Thursday, November 09, 2006


Our elected Public Defender (“Mr PD”) came to our school to talk about professionalism in the courtroom. It was really wonderful. He was so gracious and polite while the 21 year olds around us chomped on free pizza and noisily drank soda.

This is probably some kind of old hat for all you PDs, but for those new to public defense – new to litigation in general – a lot of what he said was very interesting:

- The prosecutor’s job is to seek justice. He has an absolute duty to give mitigating or exculpatory evidence to the other side. It may hurt his case, but it does not hurt his cause.

- Just because you’re a lawyer and others aren’t, does not make you in any way better than them. However, don’t try to apply this to judges!

- The Bailiff keeps security in the courtroom. If you want to get some fried chicken for your capital defendant, which he hasn’t had in over a year, make sure you and the Bailiff get along. If he says he thinks something “might” be a problem, the Judge is automatically going to say No.

- True victims deserve compensation; they do not deserve to run a courtroom.

- Apparently, our Bar was considering a new, informal system whereby attorneys could complain about other attorneys’ courtroom behavior. The attorney would be brought before a sort of “peer review committee” – which might include your very judge!! Mr PD wasn’t too keen on that. Also, judges were (of course) excluded from such review. Mr PD asked, “Well, why not the judges?” A judge answered back, “Well, we’re not your peers.” “Ah,” said Mr PD. “Then I’ll not send my attorneys to your panel.” Perhaps needless to say, the State Attorney had already proclaimed to his office, “I’m firing anybody who doesn’t go!”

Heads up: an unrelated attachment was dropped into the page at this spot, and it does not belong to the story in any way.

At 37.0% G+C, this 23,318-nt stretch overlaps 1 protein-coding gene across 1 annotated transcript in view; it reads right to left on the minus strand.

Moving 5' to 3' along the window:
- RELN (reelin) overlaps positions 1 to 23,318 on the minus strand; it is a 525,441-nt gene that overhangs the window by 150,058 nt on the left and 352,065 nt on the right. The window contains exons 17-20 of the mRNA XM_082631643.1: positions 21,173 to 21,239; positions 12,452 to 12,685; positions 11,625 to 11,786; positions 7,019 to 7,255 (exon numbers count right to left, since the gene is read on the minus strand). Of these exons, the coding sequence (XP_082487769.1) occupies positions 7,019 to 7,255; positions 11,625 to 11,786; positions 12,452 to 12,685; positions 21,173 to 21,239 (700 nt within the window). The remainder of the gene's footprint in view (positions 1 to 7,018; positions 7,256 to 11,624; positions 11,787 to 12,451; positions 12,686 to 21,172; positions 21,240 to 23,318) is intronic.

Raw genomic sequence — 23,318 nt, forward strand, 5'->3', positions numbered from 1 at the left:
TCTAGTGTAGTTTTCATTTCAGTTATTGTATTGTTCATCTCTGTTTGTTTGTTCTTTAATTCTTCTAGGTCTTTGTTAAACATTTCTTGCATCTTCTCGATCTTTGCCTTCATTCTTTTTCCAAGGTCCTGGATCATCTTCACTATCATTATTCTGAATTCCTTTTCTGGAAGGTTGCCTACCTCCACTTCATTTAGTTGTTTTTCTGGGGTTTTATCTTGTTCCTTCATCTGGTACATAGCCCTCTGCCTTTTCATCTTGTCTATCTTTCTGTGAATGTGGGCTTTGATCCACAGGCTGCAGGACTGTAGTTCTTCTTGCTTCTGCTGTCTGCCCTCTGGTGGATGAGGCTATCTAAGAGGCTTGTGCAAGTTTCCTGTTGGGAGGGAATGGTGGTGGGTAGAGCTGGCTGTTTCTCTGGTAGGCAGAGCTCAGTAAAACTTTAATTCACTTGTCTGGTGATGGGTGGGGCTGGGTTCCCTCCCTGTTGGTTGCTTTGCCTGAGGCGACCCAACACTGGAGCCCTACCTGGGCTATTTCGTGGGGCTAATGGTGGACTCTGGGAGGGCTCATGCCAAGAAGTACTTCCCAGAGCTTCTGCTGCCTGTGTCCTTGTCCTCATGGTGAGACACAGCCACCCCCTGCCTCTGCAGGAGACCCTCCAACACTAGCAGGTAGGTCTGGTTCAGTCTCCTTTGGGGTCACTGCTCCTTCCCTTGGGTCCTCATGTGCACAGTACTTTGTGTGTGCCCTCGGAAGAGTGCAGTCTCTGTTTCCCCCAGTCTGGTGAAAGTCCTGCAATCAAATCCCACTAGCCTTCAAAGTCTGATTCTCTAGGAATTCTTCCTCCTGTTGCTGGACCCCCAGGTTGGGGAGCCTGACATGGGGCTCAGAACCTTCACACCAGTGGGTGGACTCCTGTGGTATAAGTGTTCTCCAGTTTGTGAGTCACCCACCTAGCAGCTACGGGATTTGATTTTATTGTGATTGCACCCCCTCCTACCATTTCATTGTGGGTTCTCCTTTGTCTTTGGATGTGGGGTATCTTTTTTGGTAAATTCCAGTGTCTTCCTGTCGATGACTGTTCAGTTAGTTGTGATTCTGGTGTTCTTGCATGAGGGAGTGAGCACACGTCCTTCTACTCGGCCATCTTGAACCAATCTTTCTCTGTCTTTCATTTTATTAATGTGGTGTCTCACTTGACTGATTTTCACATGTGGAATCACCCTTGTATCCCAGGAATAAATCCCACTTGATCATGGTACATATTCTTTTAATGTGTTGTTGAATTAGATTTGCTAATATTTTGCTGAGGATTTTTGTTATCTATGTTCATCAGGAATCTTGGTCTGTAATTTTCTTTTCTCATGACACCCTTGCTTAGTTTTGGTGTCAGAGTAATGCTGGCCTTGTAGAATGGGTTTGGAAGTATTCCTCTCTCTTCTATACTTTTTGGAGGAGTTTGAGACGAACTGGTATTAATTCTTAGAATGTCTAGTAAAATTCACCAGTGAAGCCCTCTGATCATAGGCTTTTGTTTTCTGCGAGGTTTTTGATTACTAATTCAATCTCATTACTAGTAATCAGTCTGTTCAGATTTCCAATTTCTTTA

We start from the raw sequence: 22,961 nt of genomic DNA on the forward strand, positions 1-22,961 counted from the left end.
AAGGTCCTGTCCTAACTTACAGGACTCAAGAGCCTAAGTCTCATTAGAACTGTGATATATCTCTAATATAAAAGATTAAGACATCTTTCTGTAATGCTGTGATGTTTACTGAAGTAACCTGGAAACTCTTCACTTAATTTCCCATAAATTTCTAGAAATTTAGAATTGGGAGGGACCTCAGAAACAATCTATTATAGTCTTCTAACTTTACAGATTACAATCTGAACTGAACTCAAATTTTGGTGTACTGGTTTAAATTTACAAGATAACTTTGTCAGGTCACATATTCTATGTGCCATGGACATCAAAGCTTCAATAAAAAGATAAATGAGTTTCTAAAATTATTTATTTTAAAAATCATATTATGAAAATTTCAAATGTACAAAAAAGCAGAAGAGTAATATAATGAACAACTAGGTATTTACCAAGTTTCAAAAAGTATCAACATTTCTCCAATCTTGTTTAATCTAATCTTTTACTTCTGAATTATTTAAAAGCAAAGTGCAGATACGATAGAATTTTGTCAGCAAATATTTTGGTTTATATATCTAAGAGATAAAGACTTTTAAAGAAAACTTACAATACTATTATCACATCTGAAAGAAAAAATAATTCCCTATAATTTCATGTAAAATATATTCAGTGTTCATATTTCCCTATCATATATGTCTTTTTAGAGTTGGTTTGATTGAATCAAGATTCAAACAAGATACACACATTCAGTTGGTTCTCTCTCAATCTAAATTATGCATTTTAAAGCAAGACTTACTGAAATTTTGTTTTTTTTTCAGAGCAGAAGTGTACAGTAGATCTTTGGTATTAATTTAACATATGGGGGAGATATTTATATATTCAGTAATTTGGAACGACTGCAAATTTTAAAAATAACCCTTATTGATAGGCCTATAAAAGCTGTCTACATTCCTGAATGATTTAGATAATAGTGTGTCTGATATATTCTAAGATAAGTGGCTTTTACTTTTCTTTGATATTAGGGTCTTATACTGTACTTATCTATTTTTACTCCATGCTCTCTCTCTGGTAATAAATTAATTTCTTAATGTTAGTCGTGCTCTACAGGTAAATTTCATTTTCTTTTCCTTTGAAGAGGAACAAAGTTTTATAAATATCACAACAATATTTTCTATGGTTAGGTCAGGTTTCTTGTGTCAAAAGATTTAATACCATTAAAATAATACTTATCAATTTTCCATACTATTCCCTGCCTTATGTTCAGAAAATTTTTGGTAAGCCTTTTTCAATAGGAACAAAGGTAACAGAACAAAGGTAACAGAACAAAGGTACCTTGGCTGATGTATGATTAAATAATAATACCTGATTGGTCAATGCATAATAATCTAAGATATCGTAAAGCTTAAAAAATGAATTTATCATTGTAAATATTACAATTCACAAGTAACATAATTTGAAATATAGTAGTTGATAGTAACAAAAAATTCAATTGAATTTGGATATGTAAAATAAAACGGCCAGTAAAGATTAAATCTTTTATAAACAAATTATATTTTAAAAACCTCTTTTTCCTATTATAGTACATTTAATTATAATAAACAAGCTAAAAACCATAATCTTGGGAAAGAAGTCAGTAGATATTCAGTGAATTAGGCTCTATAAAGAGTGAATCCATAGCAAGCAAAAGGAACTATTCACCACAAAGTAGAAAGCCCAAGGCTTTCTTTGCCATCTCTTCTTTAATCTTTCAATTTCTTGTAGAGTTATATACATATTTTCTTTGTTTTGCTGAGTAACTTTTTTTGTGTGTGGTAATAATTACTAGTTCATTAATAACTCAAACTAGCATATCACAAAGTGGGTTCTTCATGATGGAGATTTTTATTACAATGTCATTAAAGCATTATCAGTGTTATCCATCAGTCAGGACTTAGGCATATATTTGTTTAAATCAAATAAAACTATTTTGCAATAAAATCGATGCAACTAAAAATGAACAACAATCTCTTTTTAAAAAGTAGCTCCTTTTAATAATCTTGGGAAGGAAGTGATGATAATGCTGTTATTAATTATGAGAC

- The former elected Public Defender was a very nice man, by all accounts. He also never complained about a judge to the Judicial Qualification Committee (JQC), the judicial ethics board. Well, Mr PD, a bit before being elected, found out about two judges who convened a quick re-sentencing of a defendant – with no warning or notice to the assigned pd, and first thing in the morning – because the victim apparently didn’t feel the defendant was given harsh enough treatment. Lord only knows to what family this victim belonged. Anyway, so the deed was done, and Mr PD met with the judges, told them he’d like to resolve this amicably – just apologize, reverse, etc. The judges refused. Mr PD said that, in that case, he was going to look at JQC. “Ha ha,” laughed the judges, “you’re running for office. Your boss never did it. You’ll never do it.” Well guess what! And, ever since then, Mr PD only has to show his face after, say, a judge’s derogatory remark about lesbians, or, say, a remark about how “Yes, miss pd, that result probably wasn’t what you were looking for, but judging by your shoes and handbag, a bit of shopping after work should set you right as rain . . .” Oh la la!


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